Hydrea is used to treat melanoma, chronic myelocytic leukemia, cancer of the ovary, and primary squamous cell (skin) cancer of the head and neck, sickle cell anemia.
Hydrea belongs to the group of medications known as antineoplastics. It affects certain cells in the body, such as cancer cells or sickled red blood cells. This medication is used in people with sickle cell anemia to reduce the number of painful crises caused by the disease and to reduce the need for blood transfusions. It is also used to treat several types of cancer (melanoma, chronic myelogenous leukemia, squamous cell carcinomas).
Take Hydrea exactly as prescribed by your doctor. A typical dose for adults is 80 mg per kilogram of body weight taken in one dose every third day. If radiation is also being used, hydoxyurea dosing should start at least 7 days before the start of radiation and continue throughout and after treatment. Take this medication by mouth with or without food. Swallow the capsules whole. Take each dose with a full glass of water.
Before taking Hydrea you should talk with your doctor if you have kidney disease, liver disease, blood or bone marrow disorders, HIV infection, high uric acid level in the blood. Do not have immunizations or vaccinations. Avoid contact with people who have colds, the flu, or other contagious illnesses. Older adults may be more sensitive to the side effects of this drug.
You should not take Hydrea if you are allergic to hydroxyurea or to any of the ingredients of the medication, are pregnant or breastfeeding, or if you have a very low platelet count, low white blood cell count, severe anemia.
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Get emergency medical help if you have diarrhea, constipation, drowsiness, loss of appetite, nausea, vomiting, redness of skin, temporary hair loss, confusion, difficulty urinating, dizziness, headache, joint pain, sores in mouth or on lips, black or bloody stools, difficulty breathing, fever, chills, hallucinations, seizures, unusual bleeding. If you notice other effects not listed above, contact your doctor.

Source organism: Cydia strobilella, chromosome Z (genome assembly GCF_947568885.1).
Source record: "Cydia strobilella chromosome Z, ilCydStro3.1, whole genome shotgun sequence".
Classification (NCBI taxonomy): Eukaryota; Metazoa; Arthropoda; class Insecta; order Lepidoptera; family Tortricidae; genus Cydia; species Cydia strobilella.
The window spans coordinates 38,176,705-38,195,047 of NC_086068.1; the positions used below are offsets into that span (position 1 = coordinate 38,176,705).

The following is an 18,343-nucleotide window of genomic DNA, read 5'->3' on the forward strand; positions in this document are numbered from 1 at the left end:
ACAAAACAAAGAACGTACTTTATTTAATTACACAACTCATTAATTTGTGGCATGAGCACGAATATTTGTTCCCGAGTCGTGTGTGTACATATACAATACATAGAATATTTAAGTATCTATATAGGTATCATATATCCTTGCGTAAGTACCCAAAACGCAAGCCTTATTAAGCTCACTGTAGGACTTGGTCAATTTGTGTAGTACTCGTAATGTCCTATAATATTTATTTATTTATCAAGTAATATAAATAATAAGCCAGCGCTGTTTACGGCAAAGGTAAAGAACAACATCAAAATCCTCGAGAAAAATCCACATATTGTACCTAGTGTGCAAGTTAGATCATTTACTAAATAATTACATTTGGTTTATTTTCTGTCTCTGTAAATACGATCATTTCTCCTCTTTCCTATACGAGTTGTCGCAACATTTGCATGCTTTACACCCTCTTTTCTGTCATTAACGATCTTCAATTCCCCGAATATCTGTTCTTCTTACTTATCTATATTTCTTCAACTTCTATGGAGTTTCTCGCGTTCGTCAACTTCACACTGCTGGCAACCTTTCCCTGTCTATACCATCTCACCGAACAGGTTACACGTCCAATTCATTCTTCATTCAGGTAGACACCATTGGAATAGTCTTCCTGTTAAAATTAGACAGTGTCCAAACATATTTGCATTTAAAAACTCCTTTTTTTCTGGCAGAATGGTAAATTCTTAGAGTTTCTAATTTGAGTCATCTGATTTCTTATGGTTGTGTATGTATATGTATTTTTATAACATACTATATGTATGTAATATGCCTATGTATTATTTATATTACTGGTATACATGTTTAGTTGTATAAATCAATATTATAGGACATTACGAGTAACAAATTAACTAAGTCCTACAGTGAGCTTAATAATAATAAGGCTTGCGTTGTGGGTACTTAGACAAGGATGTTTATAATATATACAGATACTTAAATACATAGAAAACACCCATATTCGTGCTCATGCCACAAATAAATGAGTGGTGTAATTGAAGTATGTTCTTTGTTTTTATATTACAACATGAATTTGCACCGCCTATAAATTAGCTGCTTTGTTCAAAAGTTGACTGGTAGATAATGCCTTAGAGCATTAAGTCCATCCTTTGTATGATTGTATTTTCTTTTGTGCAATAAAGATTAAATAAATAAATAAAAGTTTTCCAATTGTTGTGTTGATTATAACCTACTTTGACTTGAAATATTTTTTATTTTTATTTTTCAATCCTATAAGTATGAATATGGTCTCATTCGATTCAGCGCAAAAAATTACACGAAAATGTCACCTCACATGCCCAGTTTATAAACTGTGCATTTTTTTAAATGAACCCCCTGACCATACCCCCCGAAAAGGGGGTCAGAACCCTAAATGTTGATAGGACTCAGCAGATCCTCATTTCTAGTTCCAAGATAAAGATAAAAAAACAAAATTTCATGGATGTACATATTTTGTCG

Tell your doctor about all other medications you use, especially: didanosine, stavudine, interferon, zidovudine, mercaptopurine, colchicine, azathioprine, flucytosine, echinacea, pimecrolimus, probenecid, tacrolimus. Interaction between two medications does not always mean that you must stop taking one of them. Tell your doctor or prescriber about all prescription, over-the-counter, and herbal medications you are taking.
ake the missed dose as soon as possible. Skip the missed dose if it is time for your next scheduled dose. Don't take extra medicine to make up the missed dose.
If you think you have overdosed the medicine seek emergency medical help at once. The overdose symptoms are swelling of hands and feet.
Store the medicine at room temperature between 68-77 degrees F (20-25 degrees C) away from light and moisture. Do not store the drugs in the bathroom. Keep all drugs away from reach of children and pets.
The information presented at the site has a general character. Note please this information cannot be used for self-treatment and self diagnosis. You should consult with your doctor or health care adviser regarding any specific instructions of your condition. The information is reliable, but we concede it could contain mistakes. We are not responsible for any direct, indirect, special or other damage caused by use of this information on the site and also for consequences of self-treatment.
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